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Profiling and understanding student information behaviour: Methodologies and meaning

By Jennifer Rowley

Abstract

This paper draws on work conducted under the Joint Information Systems Committee (JISC) User Behaviour Monitoring and Evaluation Framework to identify a range of issues associated with research design that can form a platform for enquiry about knowledge creation in the arena of user behaviour. The Framework has developed a multidimensional set of tools for profiling, monitoring and evaluating user behaviour. The Framework has two main approaches: one, a broad‐based survey which generates both a qualitative and a quantitative profile of user behaviour, and the other a longitudinal qualitative study of user behaviour that (in addition to providing in‐depth insights) is the basis for the development of the EIS (Electronic Information Services) Diagnostic Toolkit. The strengths and weaknesses of the Framework approach are evaluated. In the context of profiling user behaviour, key methodological concerns relate to: representativeness, sampling and access, the selection of appropriate measures and the interpretation of those measures. Qualitative approaches are used to generate detailed insights. These include detailed narratives, case study analysis and gap analysis. The messages from this qualitative analysis do not lend themselves to simple summarization. One approach that has been employed to capture and interpret these messages is the development of the EIS Diagnostic Toolkit. This toolkit can be used to assess and monitor an institution's progress with embedding EIS into learning processes. Finally, consideration must be given to integration of insights generated through different strands within the Framework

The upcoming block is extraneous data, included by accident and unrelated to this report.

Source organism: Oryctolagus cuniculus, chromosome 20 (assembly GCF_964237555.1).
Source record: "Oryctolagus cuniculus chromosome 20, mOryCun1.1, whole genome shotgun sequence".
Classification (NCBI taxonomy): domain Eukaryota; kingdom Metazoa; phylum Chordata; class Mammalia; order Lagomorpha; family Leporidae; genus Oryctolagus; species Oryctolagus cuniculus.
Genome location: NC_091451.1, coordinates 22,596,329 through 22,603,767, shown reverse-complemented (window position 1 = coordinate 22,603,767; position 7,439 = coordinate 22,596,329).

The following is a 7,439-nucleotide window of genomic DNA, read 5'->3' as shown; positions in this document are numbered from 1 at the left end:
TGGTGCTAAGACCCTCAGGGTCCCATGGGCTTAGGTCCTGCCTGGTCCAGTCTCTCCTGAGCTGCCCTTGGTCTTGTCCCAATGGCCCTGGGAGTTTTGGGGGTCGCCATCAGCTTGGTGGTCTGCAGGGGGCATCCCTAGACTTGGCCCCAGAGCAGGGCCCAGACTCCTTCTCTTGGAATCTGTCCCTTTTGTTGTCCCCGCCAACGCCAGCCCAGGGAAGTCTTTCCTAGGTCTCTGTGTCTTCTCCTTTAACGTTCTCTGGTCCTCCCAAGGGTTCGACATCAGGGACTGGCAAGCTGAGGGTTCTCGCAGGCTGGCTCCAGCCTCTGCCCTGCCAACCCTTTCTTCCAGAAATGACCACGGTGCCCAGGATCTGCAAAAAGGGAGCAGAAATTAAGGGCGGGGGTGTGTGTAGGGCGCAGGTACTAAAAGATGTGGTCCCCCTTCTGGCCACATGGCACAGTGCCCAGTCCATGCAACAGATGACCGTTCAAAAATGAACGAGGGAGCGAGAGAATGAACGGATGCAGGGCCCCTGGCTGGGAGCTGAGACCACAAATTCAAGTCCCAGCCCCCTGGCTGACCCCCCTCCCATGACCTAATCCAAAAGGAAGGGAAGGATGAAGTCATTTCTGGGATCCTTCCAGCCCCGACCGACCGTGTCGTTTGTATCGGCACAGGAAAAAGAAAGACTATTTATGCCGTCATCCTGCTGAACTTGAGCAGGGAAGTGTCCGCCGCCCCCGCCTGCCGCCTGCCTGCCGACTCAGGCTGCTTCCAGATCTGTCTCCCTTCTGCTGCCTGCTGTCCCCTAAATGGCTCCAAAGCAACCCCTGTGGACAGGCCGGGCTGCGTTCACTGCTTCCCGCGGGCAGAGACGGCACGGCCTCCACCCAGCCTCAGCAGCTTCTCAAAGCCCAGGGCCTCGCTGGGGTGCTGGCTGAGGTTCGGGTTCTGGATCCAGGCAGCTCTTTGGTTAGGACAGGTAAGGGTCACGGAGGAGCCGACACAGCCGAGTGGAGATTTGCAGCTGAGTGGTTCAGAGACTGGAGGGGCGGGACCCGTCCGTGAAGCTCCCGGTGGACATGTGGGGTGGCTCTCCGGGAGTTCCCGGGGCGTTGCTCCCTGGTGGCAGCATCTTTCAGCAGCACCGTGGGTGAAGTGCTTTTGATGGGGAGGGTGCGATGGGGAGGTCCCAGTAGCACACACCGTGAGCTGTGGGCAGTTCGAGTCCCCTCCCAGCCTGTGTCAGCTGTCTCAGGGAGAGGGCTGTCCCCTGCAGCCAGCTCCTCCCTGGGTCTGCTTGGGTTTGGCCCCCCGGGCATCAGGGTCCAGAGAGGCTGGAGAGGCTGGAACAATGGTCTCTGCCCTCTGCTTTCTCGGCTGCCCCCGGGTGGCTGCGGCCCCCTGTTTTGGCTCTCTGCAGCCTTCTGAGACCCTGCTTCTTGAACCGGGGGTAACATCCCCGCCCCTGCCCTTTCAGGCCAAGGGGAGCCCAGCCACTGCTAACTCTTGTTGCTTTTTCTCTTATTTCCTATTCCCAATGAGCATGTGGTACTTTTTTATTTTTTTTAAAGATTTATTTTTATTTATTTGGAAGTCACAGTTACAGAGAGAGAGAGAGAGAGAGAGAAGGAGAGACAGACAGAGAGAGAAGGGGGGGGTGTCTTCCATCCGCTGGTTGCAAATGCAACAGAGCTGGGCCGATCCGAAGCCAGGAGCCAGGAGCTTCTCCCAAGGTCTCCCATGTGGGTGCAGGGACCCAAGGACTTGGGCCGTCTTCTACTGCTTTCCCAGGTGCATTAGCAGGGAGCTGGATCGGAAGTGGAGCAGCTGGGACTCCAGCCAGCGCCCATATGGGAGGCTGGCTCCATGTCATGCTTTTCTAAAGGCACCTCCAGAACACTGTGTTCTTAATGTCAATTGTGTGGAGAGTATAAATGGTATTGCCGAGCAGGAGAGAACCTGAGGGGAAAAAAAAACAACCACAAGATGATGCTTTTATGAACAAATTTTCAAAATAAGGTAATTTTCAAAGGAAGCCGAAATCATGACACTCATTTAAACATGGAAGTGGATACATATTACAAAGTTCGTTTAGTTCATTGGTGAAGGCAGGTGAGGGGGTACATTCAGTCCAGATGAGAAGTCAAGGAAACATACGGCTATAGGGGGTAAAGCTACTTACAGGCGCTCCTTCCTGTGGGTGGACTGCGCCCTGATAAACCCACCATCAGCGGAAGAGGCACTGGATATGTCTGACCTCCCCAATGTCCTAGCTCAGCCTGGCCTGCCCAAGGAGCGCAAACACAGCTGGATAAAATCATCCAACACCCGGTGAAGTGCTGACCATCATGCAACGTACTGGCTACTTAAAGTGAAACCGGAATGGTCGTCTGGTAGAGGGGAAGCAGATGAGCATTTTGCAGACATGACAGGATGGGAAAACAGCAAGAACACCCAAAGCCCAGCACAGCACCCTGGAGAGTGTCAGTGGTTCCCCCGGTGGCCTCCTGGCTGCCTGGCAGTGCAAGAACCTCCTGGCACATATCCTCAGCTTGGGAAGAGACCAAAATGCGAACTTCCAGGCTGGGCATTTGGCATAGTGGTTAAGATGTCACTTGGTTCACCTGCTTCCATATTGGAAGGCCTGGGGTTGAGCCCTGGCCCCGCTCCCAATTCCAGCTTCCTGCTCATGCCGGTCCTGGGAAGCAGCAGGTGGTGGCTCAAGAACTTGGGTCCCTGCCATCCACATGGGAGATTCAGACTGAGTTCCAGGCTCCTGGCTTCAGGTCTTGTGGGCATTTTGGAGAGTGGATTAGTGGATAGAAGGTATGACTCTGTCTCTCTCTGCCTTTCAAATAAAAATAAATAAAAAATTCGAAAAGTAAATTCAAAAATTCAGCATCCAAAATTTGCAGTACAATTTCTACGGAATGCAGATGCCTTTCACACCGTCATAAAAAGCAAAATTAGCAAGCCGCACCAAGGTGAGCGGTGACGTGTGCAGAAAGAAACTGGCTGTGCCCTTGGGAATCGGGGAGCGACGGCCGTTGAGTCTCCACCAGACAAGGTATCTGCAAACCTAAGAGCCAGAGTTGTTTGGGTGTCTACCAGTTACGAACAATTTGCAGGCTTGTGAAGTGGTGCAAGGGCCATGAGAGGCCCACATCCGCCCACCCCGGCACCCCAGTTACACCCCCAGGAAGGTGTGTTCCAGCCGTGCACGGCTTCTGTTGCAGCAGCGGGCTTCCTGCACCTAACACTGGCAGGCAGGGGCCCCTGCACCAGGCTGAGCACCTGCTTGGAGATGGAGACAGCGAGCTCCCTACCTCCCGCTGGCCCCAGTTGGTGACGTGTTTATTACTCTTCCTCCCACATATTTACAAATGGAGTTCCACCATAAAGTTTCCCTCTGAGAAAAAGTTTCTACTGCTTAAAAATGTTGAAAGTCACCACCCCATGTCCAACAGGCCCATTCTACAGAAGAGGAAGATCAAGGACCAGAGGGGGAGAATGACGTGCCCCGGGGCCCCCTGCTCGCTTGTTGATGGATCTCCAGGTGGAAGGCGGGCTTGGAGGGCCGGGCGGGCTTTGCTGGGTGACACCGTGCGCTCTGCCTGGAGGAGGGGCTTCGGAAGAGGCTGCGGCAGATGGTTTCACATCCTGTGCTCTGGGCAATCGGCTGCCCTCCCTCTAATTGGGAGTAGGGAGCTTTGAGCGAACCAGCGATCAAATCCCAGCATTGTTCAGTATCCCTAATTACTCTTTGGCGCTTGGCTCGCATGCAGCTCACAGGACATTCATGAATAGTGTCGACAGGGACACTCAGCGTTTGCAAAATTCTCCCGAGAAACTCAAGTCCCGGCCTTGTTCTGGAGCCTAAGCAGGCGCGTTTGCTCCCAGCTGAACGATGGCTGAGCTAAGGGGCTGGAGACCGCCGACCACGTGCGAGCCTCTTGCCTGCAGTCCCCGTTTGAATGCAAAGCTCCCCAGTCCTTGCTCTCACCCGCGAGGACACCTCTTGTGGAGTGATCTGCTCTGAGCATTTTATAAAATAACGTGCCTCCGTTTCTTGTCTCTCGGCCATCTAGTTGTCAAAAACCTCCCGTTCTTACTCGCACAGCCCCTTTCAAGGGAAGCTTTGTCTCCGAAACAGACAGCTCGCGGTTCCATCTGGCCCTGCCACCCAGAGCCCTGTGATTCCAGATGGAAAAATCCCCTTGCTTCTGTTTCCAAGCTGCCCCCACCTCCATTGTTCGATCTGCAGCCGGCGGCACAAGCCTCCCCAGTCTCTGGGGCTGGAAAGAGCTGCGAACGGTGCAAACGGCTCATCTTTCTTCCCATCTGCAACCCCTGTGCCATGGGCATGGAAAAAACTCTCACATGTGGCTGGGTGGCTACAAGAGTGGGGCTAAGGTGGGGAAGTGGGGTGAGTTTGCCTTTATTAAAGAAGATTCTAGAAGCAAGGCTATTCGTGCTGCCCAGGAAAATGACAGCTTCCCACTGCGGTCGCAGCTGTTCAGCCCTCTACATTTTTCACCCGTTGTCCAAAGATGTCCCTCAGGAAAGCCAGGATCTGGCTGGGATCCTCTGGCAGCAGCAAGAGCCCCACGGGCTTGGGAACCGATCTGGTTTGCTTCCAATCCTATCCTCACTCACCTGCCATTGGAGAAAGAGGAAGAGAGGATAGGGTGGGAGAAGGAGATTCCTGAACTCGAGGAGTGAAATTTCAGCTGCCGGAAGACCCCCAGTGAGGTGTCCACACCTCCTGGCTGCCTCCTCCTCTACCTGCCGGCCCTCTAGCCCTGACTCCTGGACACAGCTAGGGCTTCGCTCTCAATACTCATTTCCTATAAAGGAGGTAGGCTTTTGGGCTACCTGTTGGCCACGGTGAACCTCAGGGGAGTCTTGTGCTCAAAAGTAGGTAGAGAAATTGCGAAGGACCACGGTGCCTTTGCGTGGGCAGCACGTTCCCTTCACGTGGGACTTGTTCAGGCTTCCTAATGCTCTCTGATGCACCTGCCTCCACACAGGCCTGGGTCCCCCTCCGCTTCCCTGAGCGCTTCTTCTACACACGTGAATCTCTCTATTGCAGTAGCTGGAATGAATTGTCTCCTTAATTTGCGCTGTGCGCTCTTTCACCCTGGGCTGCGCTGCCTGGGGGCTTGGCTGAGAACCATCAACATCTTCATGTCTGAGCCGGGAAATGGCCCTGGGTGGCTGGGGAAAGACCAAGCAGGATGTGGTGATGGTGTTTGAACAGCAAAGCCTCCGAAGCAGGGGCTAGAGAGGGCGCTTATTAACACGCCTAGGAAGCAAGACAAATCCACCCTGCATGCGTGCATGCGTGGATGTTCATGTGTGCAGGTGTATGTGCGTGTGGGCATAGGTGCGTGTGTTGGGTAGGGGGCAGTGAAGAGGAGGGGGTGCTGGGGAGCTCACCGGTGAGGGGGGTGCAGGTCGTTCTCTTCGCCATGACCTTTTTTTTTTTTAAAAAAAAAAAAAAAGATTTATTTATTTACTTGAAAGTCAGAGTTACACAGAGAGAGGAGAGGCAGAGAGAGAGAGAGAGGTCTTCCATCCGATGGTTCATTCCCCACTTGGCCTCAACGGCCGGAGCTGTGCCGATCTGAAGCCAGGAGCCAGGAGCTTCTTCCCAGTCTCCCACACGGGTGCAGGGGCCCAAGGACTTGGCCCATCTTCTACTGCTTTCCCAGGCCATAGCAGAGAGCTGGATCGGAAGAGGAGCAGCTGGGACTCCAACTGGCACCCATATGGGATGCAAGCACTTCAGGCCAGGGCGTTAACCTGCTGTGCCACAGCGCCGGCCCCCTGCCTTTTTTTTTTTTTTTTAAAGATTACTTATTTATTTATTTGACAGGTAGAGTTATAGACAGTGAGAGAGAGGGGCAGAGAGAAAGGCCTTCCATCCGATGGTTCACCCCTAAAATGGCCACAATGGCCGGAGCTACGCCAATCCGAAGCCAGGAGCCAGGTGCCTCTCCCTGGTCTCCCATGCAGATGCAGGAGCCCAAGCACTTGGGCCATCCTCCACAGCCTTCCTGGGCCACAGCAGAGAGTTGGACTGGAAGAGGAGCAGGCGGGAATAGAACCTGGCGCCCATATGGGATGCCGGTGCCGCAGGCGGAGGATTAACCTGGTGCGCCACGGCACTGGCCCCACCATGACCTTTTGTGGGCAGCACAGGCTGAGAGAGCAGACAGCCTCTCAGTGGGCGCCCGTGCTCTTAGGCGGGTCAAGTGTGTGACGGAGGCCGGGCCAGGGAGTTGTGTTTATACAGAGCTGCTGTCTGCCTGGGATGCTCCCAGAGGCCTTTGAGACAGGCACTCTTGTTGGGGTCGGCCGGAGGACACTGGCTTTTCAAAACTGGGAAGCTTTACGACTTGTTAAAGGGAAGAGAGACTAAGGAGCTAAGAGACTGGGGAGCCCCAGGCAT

Topics: LB Theory and practice of education, LC1022 - 1022.25 Computer-assisted Education
Publisher: University of Wales Press
Year: 2003
DOI identifier: 10.1080/0968776030110104
OAI identifier: oai:generic.eprints.org:397/core5

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